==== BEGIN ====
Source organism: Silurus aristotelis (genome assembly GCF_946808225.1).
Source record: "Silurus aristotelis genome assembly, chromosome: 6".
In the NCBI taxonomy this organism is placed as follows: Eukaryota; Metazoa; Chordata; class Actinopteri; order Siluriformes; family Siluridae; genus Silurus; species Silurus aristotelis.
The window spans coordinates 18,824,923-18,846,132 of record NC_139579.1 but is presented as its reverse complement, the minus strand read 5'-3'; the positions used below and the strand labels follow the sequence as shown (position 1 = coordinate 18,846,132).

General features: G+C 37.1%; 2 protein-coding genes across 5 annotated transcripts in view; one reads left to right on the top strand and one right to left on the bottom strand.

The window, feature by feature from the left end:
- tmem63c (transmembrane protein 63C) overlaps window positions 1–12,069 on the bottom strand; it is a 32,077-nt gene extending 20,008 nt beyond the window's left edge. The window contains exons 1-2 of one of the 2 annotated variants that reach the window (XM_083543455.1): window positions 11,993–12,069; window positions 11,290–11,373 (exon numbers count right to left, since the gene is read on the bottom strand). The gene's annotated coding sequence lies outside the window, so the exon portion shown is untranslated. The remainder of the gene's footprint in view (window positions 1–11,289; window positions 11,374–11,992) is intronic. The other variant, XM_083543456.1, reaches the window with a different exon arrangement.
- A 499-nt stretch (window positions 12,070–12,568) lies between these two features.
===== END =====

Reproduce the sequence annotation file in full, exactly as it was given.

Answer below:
Source organism: Silurus aristotelis (genome assembly GCF_946808225.1).
Source record: "Silurus aristotelis genome assembly, chromosome: 6".
In the NCBI taxonomy this organism is placed as follows: Eukaryota; Metazoa; Chordata; class Actinopteri; order Siluriformes; family Siluridae; genus Silurus; species Silurus aristotelis.
The window spans coordinates 18,824,923-18,846,132 of record NC_139579.1 but is presented as its reverse complement, the minus strand read 5'-3'; the positions used below and the strand labels follow the sequence as shown (position 1 = coordinate 18,846,132).

General features: G+C 37.1%; 2 protein-coding genes across 5 annotated transcripts in view; one reads left to right on the top strand and one right to left on the bottom strand.

The window, feature by feature from the left end:
- tmem63c (transmembrane protein 63C) overlaps window positions 1–12,069 on the bottom strand; it is a 32,077-nt gene extending 20,008 nt beyond the window's left edge. The window contains exons 1-2 of one of the 2 annotated variants that reach the window (XM_083543455.1): window positions 11,993–12,069; window positions 11,290–11,373 (exon numbers count right to left, since the gene is read on the bottom strand). The gene's annotated coding sequence lies outside the window, so the exon portion shown is untranslated. The remainder of the gene's footprint in view (window positions 1–11,289; window positions 11,374–11,992) is intronic. The other variant, XM_083543456.1, reaches the window with a different exon arrangement.
- A 499-nt stretch (window positions 12,070–12,568) lies between these two features.